The blocks and pulleys in the Wilma’s stage rigging are all original, although the original hemp ropes have long since been replaced with Dacron—some 15,000 feet of it, says Emerson, who has overseen all the improvements backstage. If all goes according to plan, the next acquisition will be a new screen to make what is already the biggest indoor projection surface in the state even bigger. An honest to goodness silver screen, and a curved one at that—as opposed to the flat, merely pearlescent one the theater has now. The main difference between the two, Emerson explains, is in the way each screen reflects light.
“A pearlescent screen you can bounce light off of anywhere,” he says. “The screen diffuses it. With a silver screen, the light comes right back at you.”
With the proper curvature, however, a silver screen is the most luminous; “It shines all the brighter,” Emerson says, clearly relishing this next big purchase.
There’s more, but you get the idea. The Wilma is being renovated from the inside out, starting with the infrastructure and working out toward the aesthetic details. For the time being, the most outward sign of new life is the exterior tower lights fitted over the winter—five on the trapezoidal building’s southern edifice, four on the marquee side and four on the side facing downtown—which brush up the brickwork and break in stark Gotham shadows over the vertebrate overhang of each cornice. The effect is spectacular.
Emerson and Bick say they wish there were more aesthetic triumphs for the public to appreciate at this stage, but so far most of the several million dollars that owner Tracy Blakeslee has put into the restoration have gone toward infrastructure. In some cases, Bick explains, the obvious places to start aren’t always smartest or the easiest. Consider, she says, the “sagging” apron under the yellow sign out front:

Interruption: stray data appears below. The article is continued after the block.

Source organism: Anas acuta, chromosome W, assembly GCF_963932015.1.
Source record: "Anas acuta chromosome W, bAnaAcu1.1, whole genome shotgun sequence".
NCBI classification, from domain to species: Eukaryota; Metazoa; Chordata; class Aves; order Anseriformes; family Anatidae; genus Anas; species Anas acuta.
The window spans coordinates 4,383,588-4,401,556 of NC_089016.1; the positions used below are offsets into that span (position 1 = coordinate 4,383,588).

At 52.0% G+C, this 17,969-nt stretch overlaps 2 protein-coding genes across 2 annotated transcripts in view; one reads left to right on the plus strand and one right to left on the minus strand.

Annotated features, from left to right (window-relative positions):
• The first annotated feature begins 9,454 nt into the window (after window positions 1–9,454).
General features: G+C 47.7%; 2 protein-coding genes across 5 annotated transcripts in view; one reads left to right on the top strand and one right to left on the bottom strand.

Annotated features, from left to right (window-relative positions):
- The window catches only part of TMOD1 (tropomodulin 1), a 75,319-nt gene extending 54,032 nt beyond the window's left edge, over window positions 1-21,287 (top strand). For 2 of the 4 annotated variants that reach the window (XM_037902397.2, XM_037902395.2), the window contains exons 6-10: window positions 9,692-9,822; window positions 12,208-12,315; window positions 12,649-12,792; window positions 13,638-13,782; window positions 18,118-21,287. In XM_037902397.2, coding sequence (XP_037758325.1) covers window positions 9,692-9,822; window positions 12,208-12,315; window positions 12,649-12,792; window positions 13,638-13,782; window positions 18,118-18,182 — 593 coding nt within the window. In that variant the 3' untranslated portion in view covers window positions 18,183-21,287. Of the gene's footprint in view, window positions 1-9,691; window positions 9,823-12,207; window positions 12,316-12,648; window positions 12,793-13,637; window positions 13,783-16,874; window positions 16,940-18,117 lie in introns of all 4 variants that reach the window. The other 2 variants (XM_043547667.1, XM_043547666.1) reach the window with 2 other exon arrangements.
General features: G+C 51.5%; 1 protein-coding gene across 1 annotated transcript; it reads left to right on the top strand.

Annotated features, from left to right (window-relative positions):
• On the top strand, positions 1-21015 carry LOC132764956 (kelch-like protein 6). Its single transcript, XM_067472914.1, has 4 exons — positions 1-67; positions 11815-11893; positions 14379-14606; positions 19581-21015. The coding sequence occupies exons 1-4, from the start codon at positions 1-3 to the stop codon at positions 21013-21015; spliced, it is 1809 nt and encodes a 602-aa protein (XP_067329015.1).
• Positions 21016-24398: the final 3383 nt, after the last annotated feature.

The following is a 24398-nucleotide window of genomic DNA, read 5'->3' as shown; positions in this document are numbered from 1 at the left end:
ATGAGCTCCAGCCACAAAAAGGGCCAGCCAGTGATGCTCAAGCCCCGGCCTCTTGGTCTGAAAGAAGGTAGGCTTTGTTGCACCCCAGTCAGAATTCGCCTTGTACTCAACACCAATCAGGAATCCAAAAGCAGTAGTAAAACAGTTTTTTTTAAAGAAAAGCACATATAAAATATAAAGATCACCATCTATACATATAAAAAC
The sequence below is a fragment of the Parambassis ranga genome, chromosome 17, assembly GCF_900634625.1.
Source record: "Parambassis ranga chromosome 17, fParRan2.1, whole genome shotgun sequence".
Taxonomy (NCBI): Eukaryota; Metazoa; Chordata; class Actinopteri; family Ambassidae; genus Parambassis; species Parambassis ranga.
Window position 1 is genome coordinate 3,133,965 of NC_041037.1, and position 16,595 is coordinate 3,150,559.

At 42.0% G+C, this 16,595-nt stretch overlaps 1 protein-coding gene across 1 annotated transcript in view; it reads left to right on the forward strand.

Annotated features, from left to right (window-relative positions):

“It’s not really saggy,” she notes. “It’s designed like that to direct water. With paint, you can trick the eye. That’s what it really needs—not just to be painted navy blue, but to have the lines created again.”
“You can’t just touch something halfway,” she continues. “You don’t really know what’s under there, and in what kind of shape. If you go and touch something like that, you have to be ready to do something else.”
And sometimes the renovation can actually create new problems. Not long ago, workmen installing ducts for the heating and ventilation system inadvertently cut through a series of important cables, sending several hundred pounds of plaster loose in one chunk from the suspended plaster ceiling over the balcony. The company’s insurer paid for repairs with historically proper materials, but the naked white patch will remain on the Wilma’s hand-painted ceiling—the largest in the state—until the ceiling can be cleaned and the pigments matched properly so that the whole field will age together. Soon, the molded plaster of the gildwork on the proscenium arch will also be cleaned up and water-damaged pieces, like the battered eagle commanding the arch, fixed and regilded.
Restoring the Wilma has been and will continue to be a massive—and massively expensive—undertaking, but Emerson and Bick are clearly excited about the project and justifiably proud of the progress they’ve made so far. They also speak glowingly about the commitment and vision of owner Blakeslee, a Missoula native who took control of the Wilma in January 1994.
“He just put double-hung, highly insulated windows in every window in the Wilma tower,” Bick says. “You don’t do that if you’re just going to collect the rent and run. Having a piece of change always helps, but Tracy’s imagination and his willingness to take this place and go with it are what will see the process through.”
Meanwhile, work on the myriad details has already begun. The plaster ornaments in the lobby are once again in bloom where local artist Catherine Dixon moved in her scaffolding and went to work, Sistine Chapel-style. Four score years after her opulent debut, the Wilma is in safe and patient hands.
“The theater went to sleep,” says Bick, “And now we’re bringing it back to life again.”